He's a heavyset boy who just wants to make it through this school in one piece and get home — and he's happy to help himself to other people's desserts.
He sounds like an extra in one of the Christopher Columbus directed Harry Potter films.  I hope to be proven very wrong.

Anyway, the release date is supposed to be some time in 2013, so that's not too-too far off, production speaking.  It sounds like it's going to be an interesting ride.  It also sounds like they're not shying away from the inevitable R-rating that'll come with Ender's murder of the bully and later murder of Bonzo, which is pretty gutsy for a studio trying to sell a movie about a bunch of smart kids who are going to save the earth from the bug-aliens by training with laser tag despite the adults who are trying to ruin their lives.  I'm thinking its the name recognition alone that ever got what sounds like "whacky sci-fi adventure with children...who are also slowly succumbing to stress and depression and kill each other in the showers" greenlit.

Come to think of it, Ender's Game sounds like a natural to be done as a 12 episode animated series.  If this were being made in Japan, I can tell you exactly who should write an direct it: Gen Urobuchi writer, Mamoru Oshii director (and animated by Studio IG, but that comes with the territory).  Urobuchi sensei can write very intelligently and isn't afraid to make his characters suffer, and I guess Oshii has some experience with action films with undercurrents of navel-gazing (though admittedly Ghost in the Shell, despite being an incredible film, is not in any way, shape, or form a character study).

Actually, it's plausible someone may make a deal to do shorts based on the side characters like that.  It happened with The Matrix, and with Halo, and now (supposedly) it'll happen with Mass Effect, so maybe a Gen Urobuchi / Mamoru Oshii short isn't entirely out of the question.  Hmm...

More Touhou Music
Yep.  You guessed it.  I actually have five albums, each of them worth talking about, but to save us all a lot of time I'm only going to talk about two of them: Metallic Vampire by SOUND HOLIC, and オトメキュート(Otome Cute) by ShibayanRecords.  The other three are 東方バイオリン3 (Touhou Violin 3)、東方バイオリン7(Touhou Violin 7)、and 「Scarlet」, all by TAMusic.  They're all very interesting albums by some very talented people, and in fact it'd make sense for me to talk about them, because that's really the only sort of music I really have a background to talk intelligently about.  But no, this night, we're leaving the string septette and blasting some metal and electronica!

Metallic Vampire
Flandre must be going through one
of those phases.
I don't actually listen to much metal, but I love the idea of it.  Good metal is full of soul and melody: it paints broad strokes like the best of the romantic composers of yore.  People say that Beethoven would be a video game composer if he were alive today, but I prefer to think he'd be leading a symphonic metal band.  This album is not by Beethoven.  It's by 8-Style, playing songs based on compositions by the enigmatic man known only as ZUN, but you know, I'm cool with that too.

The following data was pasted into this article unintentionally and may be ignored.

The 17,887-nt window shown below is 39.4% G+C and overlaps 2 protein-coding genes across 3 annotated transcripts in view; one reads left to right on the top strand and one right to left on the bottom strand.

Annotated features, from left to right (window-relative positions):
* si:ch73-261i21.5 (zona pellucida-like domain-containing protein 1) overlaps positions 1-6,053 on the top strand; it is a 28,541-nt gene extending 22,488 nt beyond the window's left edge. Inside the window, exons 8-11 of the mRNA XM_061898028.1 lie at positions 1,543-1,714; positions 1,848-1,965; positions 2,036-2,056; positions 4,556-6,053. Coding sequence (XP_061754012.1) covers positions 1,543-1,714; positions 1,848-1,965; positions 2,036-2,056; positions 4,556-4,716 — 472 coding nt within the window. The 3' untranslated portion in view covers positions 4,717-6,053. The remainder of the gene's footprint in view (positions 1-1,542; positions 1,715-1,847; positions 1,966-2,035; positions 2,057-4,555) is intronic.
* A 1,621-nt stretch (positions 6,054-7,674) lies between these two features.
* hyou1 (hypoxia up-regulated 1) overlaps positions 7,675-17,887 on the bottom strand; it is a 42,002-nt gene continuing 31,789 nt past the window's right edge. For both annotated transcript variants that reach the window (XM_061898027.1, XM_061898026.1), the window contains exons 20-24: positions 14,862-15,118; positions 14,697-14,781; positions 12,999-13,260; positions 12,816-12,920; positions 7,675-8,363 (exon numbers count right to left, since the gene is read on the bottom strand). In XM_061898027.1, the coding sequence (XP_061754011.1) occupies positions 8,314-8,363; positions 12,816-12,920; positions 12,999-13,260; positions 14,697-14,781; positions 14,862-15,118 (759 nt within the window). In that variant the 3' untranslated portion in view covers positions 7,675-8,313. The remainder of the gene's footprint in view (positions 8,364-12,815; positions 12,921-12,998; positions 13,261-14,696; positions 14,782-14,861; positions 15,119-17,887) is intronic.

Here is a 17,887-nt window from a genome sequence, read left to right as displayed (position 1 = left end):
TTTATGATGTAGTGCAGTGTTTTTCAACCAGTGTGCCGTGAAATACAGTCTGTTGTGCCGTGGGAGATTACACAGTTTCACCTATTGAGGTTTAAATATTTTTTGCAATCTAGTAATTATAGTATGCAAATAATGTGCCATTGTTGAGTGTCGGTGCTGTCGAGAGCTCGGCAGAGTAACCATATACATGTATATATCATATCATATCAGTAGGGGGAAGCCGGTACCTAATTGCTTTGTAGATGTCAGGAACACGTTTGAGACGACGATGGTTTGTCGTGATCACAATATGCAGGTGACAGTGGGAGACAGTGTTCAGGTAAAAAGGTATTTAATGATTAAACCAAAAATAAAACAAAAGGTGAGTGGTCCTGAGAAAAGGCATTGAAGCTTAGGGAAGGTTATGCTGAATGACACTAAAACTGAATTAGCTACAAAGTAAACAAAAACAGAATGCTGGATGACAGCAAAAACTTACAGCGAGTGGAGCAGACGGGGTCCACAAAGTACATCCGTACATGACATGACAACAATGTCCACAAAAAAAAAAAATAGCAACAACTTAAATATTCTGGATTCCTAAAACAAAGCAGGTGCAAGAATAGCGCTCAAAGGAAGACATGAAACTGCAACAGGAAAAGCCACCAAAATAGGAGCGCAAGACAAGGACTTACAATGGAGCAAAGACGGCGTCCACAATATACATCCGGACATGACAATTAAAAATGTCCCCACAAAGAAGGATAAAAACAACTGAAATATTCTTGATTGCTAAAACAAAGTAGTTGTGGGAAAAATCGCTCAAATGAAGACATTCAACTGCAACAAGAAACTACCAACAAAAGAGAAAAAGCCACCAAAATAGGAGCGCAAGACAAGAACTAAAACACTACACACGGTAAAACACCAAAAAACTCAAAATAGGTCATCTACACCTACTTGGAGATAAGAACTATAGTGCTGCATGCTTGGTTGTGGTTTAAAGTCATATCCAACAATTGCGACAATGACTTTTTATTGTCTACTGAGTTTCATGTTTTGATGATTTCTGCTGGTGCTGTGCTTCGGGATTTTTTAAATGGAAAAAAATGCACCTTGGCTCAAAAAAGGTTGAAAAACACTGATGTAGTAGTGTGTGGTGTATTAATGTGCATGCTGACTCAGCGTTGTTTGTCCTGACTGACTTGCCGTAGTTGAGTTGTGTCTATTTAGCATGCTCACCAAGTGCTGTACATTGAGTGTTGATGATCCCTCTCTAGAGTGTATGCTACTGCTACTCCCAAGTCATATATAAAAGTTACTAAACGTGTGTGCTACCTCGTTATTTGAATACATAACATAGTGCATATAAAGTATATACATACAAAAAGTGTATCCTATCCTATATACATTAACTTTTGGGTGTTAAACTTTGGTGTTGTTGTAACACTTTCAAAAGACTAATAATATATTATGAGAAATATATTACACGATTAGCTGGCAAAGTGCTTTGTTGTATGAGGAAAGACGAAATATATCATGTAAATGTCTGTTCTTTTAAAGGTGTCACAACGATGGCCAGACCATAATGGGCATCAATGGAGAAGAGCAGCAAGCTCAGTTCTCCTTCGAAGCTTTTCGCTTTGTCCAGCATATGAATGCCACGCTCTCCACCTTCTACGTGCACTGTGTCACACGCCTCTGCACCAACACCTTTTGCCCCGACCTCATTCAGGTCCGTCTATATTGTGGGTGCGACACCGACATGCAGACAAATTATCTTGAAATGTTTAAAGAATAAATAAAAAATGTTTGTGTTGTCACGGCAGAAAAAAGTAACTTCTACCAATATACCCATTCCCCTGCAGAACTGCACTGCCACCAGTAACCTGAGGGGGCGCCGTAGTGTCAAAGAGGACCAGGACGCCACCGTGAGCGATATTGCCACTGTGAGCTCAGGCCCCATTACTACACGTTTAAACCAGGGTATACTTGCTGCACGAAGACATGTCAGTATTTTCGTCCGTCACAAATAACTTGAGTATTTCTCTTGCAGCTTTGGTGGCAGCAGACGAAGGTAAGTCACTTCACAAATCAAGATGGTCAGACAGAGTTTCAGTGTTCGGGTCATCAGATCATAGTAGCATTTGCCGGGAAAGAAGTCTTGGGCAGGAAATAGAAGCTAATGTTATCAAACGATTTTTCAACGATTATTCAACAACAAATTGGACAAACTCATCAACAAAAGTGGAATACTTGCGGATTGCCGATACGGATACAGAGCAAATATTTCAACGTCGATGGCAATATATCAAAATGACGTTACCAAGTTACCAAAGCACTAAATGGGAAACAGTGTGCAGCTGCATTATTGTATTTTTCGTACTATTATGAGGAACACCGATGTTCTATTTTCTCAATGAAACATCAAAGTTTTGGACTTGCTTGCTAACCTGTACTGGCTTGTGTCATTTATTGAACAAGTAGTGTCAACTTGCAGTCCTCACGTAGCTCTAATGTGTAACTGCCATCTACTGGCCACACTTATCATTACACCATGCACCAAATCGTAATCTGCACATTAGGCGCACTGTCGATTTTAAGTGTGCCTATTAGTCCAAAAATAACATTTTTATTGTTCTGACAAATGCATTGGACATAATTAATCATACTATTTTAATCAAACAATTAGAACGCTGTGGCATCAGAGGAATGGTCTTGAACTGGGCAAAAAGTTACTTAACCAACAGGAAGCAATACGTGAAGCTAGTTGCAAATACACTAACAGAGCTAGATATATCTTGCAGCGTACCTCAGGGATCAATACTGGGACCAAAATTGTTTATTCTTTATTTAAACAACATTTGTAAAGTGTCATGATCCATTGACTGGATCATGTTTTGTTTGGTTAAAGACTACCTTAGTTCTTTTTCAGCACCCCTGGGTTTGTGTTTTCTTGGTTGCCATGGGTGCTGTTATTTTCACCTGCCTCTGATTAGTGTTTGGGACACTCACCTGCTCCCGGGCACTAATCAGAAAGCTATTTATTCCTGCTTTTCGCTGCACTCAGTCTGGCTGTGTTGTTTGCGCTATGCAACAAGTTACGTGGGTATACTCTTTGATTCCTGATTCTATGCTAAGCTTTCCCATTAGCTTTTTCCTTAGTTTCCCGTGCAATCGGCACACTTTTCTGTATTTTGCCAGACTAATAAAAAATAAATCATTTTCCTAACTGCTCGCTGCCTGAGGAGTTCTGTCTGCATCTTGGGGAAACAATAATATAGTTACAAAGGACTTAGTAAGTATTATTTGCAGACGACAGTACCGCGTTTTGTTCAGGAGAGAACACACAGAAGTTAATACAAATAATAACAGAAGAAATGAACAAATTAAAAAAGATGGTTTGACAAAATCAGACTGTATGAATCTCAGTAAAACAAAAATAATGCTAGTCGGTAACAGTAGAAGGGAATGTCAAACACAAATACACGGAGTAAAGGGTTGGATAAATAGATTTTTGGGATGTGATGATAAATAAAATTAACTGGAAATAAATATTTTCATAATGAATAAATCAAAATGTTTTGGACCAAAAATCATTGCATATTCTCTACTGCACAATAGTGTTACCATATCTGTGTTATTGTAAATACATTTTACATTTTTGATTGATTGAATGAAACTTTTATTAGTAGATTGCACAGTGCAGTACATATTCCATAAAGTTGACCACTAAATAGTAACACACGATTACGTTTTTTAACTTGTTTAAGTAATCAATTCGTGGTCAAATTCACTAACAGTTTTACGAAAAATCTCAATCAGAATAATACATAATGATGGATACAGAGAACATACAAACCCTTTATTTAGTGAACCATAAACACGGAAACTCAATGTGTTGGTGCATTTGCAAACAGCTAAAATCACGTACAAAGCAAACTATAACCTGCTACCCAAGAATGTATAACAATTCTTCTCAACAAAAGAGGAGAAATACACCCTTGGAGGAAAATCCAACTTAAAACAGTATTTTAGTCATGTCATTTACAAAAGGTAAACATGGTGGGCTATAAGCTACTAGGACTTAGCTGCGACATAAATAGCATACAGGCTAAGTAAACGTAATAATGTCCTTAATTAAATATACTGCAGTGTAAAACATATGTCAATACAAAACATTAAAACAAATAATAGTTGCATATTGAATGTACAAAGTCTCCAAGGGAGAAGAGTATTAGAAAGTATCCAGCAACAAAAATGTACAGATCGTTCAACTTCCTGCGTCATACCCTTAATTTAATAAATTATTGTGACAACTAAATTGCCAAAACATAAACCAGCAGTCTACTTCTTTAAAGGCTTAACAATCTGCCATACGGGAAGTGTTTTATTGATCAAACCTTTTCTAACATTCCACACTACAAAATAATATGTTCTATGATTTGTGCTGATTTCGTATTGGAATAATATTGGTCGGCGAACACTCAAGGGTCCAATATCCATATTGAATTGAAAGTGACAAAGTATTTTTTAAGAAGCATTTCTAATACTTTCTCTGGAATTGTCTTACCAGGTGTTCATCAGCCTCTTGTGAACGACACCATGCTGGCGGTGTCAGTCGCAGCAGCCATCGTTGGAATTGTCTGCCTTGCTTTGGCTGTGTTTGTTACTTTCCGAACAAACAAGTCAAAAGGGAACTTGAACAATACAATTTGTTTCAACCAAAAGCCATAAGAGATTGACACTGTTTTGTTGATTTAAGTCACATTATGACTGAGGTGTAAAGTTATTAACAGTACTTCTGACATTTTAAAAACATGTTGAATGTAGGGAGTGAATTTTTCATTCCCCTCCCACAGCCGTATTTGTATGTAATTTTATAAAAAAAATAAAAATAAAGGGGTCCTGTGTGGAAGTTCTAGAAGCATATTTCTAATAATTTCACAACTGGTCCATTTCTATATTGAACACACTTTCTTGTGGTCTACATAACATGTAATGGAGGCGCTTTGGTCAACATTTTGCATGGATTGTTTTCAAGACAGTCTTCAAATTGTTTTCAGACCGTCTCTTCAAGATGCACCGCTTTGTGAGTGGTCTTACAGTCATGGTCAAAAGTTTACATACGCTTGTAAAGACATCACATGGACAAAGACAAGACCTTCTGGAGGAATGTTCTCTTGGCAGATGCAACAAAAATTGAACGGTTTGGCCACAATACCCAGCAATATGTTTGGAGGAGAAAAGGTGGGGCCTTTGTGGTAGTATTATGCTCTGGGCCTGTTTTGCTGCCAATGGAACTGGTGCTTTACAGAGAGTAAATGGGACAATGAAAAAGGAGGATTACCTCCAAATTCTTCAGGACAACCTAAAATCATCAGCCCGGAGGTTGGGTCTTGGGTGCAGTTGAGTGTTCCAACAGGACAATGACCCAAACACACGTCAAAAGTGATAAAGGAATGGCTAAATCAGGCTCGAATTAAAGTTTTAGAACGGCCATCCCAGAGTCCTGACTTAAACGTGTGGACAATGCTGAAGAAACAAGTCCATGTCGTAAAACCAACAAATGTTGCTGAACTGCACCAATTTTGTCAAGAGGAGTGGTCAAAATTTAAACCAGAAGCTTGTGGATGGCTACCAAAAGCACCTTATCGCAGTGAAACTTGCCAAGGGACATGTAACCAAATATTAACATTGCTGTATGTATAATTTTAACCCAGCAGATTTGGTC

The first two songs are non vocal tracks, and solely consist of 8-Style doing his versions of the menu and stage 1 themes of Embodiment of the Scarlet Devil.  The first track, R.E.D, is pretty much straight up the menu theme, arranged in the style of the album, giving a very good first impression that leads into the second track, Mystic Mistiness.  Neither track is particularly ambitious with being anything more than how 8-Style thinks the tracks from the game should sound like, metal style, but luckily this is in itself pretty awesome.  Metallic Vampire continues almost like a concept album based on EoSD, going onto Snedronnigen, a track based on the stage 2 theme, Lunate Elf, with vocals by Cordelia (eureka).  Generally, the tracks with Cordelia doing the vocals are the safer bets, and while Snedronnigen isn't her best song on the album, it's well conceived with its nice pacing and refreshingly creative drum section.  It seems SOUND HOLIC has some rather talented people on board, and the drummer isn't even credited.  Now that's a real shame.  Unfortunately, the next track, 荒野の黙示録 (Apocalypse of the Red Night), is a rather questionably conceived adaptation of U.N. Owen Was Her, with vocals also by Cordelia.  There are two things that keep this track from being awesome.  First, the drummer who was so awesome in Snedronnigen kinda loses it here.  More fundamentally though, U.N. Owen Was Her has several time shifts that the song tries to follow...and does not do well.  It opens with a rather atemporal chorus, before shifting uncomfortably to Cordelia's admittedly rather strong and suitably creepy vocals.  The refrain sections show what the song could have been, with its tightly timed and resounding melody that could have saved the song.  As it is though, it remains only a seldom-played curiosity.  The next track continues on concept-album mode to a very vocal-centric song sampling both the stage 4 and Patchy Patchouli's theme, Native Sage.  The track consists mostly of CALEN's vocals backed by pretty normal metal style drums and instrumentation.  As this is an aesthetic I don't find particularly interesting, I don't really have much to say here other than that this proves even more my theory that metal bands are stealing away all the best singers.  We come then to Scarlet Calling.  Screams.  With Engrish lyrics.  I cannot listen to this song without laughing.  For what it's worth, it's still 8-Style's arrangement, so it's not a bad song, but again, it's not an aesthetic I can really take seriously.  We're moving right along though, to Septour de Éclarte, which uses a German chorus interchanging at a down-tempo beat with Cordelia in a pretty straight, calm tempered version of Remilia's theme.  It's a change of pace from the rest of the album, and it works pretty well thanks to some nice instrumental accenting and Cordelia's excellent voice.  KafkaFuura has the lyrics translated except for the German choruses.  I might have to refer him to my German major friend and see if she can make anything of them.  We shift up in force a bit with an instrumental based on EoSD's extra stage theme: Lævateinn.  8-Style's instrumental tracks have a sort of western feel to them that I can't quite define theory-wise.  Fun stuff though, if not as interesting as some of the other tracks, like the one that comes next.  Sweet Dear Vampress is probably my favorite song on the album.  It features vocals by Nana Takahashi, tightly harmonized with the minor-key (I think), wide range baroque guitar and instrumentation backing, with very well timed out lyrics.  The lyrics themselves (as translated again by KafkaFuura) are based on a popular fan theory on the first meeting of Sakuya and Remilia: that Sakuya was a vampire hunter from some other plane that tracked down Remilia and despite her power was defeated handily, but in that defeat found friendship (or something more, as the song and I would think).  The next song is probably my second favorite on the album, A.D. 1884, a song with Cordelia vocals based on (and in fact directly sampling the in-game music) Shanghai Alice of Meiji Era Year 17.  Again, the lyrics and vocals are very well timed and harmonized, with the always interesting baroque stylings of ZUN's original.  The album comes to a close with Les Miserábles: an instrumental, sort of down-tempo, smooth rock version of Eastern Dream, the credit roll theme to EoSD.  It brings everything to a very nice and atmospheric close.